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At the turn of the century, American Jews and prohibitionists viewed one another with growing suspicion. Jews believed that all Americans had the right to sell and consume alcohol, while prohibitionists insisted that alcohol commerce and consumption posed a threat to the nation's morality and security. The two groups possessed incompatible visions of what it meant to be a productive and patriotic American--and in 1920, when the Eighteenth Amendment to the Constitution made alcohol commerce illegal, Jews discovered that anti-Semitic sentiments had mixed with anti-alcohol ideology, threatening their reputation and their standing in American society.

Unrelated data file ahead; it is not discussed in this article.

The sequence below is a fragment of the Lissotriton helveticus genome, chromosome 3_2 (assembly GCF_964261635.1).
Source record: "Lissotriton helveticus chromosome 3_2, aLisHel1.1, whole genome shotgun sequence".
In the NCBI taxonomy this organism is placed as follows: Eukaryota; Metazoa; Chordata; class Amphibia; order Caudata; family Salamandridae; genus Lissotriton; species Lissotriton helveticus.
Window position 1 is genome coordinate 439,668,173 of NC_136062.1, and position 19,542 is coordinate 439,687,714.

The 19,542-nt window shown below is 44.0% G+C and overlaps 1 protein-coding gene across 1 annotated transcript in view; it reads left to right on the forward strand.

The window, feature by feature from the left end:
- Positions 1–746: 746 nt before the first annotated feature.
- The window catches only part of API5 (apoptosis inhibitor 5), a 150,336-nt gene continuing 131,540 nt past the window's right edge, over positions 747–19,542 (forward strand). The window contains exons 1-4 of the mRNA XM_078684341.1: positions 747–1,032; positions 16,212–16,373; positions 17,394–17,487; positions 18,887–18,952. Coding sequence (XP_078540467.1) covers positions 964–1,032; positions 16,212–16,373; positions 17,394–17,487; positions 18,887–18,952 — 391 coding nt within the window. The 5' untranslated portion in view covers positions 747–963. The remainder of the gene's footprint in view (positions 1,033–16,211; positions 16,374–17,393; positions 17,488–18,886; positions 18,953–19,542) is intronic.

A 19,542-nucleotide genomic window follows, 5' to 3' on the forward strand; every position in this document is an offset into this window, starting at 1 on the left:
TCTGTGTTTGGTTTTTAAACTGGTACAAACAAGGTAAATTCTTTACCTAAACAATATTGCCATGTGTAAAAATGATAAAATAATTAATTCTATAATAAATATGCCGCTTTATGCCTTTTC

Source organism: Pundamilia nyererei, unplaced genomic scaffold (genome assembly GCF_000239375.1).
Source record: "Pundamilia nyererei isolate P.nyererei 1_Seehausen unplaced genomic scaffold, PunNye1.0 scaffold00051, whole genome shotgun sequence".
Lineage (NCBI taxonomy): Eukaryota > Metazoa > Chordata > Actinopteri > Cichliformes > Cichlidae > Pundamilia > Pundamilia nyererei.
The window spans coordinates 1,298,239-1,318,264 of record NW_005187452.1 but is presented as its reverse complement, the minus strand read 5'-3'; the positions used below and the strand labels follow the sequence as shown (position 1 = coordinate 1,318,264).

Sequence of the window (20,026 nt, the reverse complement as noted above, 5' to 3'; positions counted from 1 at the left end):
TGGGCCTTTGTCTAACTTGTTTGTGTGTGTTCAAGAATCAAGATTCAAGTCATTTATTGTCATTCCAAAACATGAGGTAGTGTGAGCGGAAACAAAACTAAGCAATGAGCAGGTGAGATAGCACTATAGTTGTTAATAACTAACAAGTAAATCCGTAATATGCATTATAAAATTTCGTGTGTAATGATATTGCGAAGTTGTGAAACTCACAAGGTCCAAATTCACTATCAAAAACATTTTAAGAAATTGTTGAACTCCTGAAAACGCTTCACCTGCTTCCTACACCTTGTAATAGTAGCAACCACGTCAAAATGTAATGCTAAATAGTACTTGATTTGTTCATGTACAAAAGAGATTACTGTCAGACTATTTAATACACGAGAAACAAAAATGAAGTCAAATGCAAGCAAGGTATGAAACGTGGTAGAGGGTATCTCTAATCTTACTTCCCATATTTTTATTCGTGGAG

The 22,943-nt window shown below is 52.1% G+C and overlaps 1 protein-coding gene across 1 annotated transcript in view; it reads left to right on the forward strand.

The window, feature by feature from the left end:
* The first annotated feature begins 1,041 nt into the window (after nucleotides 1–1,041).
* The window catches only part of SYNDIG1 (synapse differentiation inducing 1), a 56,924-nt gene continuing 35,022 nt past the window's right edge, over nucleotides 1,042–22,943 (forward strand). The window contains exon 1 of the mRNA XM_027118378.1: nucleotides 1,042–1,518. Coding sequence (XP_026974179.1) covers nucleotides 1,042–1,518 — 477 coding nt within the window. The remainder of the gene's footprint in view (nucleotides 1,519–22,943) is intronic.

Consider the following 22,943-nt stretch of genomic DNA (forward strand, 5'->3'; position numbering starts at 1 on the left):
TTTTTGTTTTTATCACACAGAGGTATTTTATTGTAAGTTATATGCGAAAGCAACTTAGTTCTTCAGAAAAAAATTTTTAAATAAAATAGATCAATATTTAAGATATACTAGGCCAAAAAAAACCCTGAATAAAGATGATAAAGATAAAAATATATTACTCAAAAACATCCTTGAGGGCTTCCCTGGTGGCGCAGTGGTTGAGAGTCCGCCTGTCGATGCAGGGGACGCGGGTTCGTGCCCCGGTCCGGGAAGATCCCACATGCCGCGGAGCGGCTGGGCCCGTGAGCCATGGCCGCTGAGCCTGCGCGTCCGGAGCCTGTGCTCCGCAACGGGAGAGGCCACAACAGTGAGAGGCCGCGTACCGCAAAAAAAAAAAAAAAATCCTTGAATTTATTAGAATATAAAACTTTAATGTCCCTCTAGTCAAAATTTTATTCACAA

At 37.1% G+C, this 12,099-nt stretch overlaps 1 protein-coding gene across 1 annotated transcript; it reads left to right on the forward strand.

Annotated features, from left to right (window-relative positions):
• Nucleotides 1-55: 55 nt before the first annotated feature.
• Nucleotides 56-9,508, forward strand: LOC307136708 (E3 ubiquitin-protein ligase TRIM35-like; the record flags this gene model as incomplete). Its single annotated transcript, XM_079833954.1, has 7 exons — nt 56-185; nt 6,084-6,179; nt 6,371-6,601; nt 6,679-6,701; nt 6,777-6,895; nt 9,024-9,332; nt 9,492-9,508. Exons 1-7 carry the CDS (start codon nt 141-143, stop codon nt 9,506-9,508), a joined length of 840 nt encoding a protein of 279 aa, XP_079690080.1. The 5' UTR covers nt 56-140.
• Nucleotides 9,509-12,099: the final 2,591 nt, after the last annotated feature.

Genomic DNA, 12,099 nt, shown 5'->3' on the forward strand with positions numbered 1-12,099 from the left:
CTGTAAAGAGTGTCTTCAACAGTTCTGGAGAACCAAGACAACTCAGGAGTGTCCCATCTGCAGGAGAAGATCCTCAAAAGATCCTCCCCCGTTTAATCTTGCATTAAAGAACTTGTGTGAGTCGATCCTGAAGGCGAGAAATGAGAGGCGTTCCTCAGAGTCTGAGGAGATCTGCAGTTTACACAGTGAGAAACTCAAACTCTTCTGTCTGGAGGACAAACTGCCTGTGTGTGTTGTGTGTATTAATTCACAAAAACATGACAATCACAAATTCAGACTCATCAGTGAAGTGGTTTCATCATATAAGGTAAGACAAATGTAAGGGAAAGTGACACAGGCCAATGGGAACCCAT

Jews and Booze:Becoming an American in the Age of Prohibition with Marni Davis, Georgia State University

Wednesday, March 20th at 12 PM CCAS Boardroom 241, ICC Co-sponsored by the American Studies Program
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